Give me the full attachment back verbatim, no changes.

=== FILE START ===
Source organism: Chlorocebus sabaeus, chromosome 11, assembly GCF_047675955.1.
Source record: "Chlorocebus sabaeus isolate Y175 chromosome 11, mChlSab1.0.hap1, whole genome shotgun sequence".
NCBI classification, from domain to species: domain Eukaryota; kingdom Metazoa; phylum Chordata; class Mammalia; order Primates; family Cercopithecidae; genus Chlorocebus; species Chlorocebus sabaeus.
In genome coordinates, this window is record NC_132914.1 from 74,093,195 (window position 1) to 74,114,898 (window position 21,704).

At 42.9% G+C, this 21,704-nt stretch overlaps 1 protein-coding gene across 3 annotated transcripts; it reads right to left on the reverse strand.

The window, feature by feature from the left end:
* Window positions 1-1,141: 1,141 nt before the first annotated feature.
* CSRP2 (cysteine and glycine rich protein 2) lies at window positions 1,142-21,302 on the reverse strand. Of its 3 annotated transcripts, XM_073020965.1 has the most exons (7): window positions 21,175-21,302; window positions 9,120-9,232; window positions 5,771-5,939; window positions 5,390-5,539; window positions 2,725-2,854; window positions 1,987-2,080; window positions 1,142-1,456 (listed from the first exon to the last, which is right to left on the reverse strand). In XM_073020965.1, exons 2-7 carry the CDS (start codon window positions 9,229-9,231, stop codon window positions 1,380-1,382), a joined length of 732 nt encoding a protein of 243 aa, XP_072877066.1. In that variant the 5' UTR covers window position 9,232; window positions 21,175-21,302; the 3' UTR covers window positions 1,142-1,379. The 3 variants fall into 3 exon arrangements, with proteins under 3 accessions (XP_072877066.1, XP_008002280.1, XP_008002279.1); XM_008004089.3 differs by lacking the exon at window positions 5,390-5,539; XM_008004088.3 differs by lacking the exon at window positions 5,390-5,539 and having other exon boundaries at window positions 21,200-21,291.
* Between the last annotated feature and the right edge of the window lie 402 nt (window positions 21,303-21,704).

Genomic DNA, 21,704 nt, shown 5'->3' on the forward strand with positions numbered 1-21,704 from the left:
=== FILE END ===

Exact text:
Source organism: Chlorocebus sabaeus, chromosome 11, assembly GCF_047675955.1.
Source record: "Chlorocebus sabaeus isolate Y175 chromosome 11, mChlSab1.0.hap1, whole genome shotgun sequence".
NCBI classification, from domain to species: domain Eukaryota; kingdom Metazoa; phylum Chordata; class Mammalia; order Primates; family Cercopithecidae; genus Chlorocebus; species Chlorocebus sabaeus.
In genome coordinates, this window is record NC_132914.1 from 74,093,195 (window position 1) to 74,114,898 (window position 21,704).

At 42.9% G+C, this 21,704-nt stretch overlaps 1 protein-coding gene across 3 annotated transcripts; it reads right to left on the reverse strand.

The window, feature by feature from the left end:
* Window positions 1-1,141: 1,141 nt before the first annotated feature.
* CSRP2 (cysteine and glycine rich protein 2) lies at window positions 1,142-21,302 on the reverse strand. Of its 3 annotated transcripts, XM_073020965.1 has the most exons (7): window positions 21,175-21,302; window positions 9,120-9,232; window positions 5,771-5,939; window positions 5,390-5,539; window positions 2,725-2,854; window positions 1,987-2,080; window positions 1,142-1,456 (listed from the first exon to the last, which is right to left on the reverse strand). In XM_073020965.1, exons 2-7 carry the CDS (start codon window positions 9,229-9,231, stop codon window positions 1,380-1,382), a joined length of 732 nt encoding a protein of 243 aa, XP_072877066.1. In that variant the 5' UTR covers window position 9,232; window positions 21,175-21,302; the 3' UTR covers window positions 1,142-1,379. The 3 variants fall into 3 exon arrangements, with proteins under 3 accessions (XP_072877066.1, XP_008002280.1, XP_008002279.1); XM_008004089.3 differs by lacking the exon at window positions 5,390-5,539; XM_008004088.3 differs by lacking the exon at window positions 5,390-5,539 and having other exon boundaries at window positions 21,200-21,291.
* Between the last annotated feature and the right edge of the window lie 402 nt (window positions 21,303-21,704).

Genomic DNA, 21,704 nt, shown 5'->3' on the forward strand with positions numbered 1-21,704 from the left: